(TR). From the background section we know that joint quantum mechanical wave functions, which certainly include the physical entities that represent qubits |Tx

, |Rx

, mostly fall into two types: symmetric and anti-symmetric. Although we will not expressly consider the more esoteric forms due to fractional statistics, i.e., anyons, a person skilled in the art will recognize that such solutions are also possible and known tools of quantum mechanics can be applied to study those as well.

Symmetric wave functions are associated with elementary and composite bosons. These have a tendency to occupy the same quantum state under suitable conditions (e.g., low enough temperature and appropriate confinement parameters). Anti-symmetric wave functions are associated with elementary and composite fermions. They do not occupy the same quantum state under any conditions and give rise to the Pauli Exclusion Principle introduced in the background section (see Eqs. 23 & 24).

The present invention extends the quantum representation of qubits |Tx

, |Rx

to include the possibility of their joint quantum states being governed by spin statistics. Such states can be represented by wave functions that are symmetric and thus obey Bose-Einstein (B-E) statistics, or anti-symmetric and thus obey (F-D) Fermi-Dirac statistics.

More precisely still, the invention extends to predicting such symmetric or anti-symmetric joint quantum states modulo the underlying proposition about an object, a subject or an experience. By extension of teachings from quantum mechanics and quantum field theory (spin-statistics theorem), the present invention predicts that within a realm of validity certain subjects may manifest joint quantum states that exhibit either B-E or F-D statistics with respect to underlying propositions about known objects, subjects, experiences.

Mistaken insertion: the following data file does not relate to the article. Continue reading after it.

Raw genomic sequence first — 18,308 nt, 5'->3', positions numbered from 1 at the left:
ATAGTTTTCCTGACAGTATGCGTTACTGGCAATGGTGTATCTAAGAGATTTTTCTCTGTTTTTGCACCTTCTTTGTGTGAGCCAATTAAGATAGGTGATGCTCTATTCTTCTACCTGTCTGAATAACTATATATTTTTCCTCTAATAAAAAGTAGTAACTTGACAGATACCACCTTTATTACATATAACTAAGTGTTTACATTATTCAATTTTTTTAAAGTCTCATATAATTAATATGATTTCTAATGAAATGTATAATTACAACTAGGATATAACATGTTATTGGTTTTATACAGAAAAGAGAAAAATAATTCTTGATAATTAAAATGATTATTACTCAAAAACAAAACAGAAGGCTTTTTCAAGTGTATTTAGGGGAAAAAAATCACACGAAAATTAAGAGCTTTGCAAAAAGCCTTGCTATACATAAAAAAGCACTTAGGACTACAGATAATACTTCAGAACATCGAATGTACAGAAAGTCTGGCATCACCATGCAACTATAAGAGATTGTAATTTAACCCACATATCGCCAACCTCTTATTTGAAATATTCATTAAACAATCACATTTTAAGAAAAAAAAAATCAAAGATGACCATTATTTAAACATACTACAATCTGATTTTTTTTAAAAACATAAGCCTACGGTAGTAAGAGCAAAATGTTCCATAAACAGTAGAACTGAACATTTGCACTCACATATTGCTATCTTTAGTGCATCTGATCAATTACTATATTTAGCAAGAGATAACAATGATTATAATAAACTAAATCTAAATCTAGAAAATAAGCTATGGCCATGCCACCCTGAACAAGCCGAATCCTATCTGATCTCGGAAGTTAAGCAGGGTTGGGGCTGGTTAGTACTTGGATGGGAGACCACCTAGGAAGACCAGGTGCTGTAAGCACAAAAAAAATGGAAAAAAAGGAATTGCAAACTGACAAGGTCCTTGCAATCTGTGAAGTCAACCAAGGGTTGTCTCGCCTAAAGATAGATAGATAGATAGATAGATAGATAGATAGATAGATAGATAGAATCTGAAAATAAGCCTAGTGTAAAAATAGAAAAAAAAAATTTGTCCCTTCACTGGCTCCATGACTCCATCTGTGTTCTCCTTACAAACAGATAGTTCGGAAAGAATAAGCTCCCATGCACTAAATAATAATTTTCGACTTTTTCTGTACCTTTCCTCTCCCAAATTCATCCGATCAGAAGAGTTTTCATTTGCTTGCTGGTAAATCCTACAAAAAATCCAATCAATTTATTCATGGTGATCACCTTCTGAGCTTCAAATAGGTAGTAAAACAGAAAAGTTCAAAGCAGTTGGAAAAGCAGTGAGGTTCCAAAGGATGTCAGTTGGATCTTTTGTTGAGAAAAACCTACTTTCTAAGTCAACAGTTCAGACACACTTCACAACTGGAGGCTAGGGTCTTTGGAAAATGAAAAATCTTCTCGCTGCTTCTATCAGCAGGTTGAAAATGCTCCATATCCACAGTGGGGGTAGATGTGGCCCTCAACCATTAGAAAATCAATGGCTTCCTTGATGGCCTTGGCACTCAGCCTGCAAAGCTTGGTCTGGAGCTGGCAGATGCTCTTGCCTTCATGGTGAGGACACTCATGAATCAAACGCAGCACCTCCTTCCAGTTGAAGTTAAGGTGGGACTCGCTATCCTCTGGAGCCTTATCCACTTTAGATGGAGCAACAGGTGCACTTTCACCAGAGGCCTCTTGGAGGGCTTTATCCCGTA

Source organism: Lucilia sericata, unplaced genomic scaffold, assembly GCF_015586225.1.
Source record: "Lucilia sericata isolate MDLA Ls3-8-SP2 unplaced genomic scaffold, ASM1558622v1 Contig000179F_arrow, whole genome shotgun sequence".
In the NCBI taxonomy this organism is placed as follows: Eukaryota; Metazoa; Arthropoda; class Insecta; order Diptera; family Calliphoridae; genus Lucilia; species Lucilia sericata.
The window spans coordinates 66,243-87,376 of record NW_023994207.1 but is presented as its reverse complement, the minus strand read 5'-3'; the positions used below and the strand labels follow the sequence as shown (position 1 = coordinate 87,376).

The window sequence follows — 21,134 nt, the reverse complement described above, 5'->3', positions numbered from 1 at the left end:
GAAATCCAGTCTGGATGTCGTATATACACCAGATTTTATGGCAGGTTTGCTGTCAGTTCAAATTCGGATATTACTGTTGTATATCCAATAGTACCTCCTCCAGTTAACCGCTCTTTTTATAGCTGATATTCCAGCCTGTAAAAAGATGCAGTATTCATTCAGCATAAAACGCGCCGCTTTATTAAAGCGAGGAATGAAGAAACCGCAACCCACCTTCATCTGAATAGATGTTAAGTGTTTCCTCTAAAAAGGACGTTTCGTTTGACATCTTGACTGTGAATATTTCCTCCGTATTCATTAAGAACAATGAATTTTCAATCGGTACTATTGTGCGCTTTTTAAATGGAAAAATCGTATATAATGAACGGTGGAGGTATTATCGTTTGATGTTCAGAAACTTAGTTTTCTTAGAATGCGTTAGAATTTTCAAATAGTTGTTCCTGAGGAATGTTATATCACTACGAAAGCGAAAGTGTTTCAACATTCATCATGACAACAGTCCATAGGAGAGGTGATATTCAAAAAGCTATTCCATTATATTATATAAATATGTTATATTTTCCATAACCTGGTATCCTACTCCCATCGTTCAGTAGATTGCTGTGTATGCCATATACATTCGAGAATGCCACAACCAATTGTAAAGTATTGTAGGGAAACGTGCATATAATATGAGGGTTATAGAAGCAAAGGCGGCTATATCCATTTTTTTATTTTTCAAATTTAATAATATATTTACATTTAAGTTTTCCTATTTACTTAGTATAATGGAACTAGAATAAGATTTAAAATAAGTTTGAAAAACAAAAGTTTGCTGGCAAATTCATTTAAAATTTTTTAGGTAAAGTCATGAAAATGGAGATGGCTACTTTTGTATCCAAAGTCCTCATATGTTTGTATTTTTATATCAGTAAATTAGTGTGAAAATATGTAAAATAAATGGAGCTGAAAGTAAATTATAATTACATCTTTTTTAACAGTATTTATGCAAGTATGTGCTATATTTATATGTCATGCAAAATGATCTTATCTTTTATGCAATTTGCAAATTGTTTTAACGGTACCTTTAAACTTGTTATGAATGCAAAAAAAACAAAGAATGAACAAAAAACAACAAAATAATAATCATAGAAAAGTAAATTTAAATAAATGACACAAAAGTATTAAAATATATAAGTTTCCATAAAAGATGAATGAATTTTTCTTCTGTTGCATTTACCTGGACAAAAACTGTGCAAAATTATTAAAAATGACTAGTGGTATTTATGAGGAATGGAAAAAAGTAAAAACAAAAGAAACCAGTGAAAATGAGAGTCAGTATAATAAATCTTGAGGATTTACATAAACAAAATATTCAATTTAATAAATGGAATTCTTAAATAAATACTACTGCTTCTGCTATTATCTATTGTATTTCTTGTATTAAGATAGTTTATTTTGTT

By realms of validity we mean joint contexts that do not probe or test the bosons or fermions that qubits |Tx

, |Rx

represent for their composite nature. This is in analogy to the situation encountered in physics, where moving beyond certain scales or energies changed the conditions and tested the component nature of the composite entities forcing abandonment of their description by the composite wave function (also see background section). In terms of the invention, this means that the way in which the underlying proposition about the object, subject or experience is posed may not produce duress or induce the perception of different underlying propositions that are potentially about different objects, subjects or experiences than what was intended prima facie. At this point, a practical example will help elucidate the prediction of joint quantum states in accordance with the invention and within the realms of validity.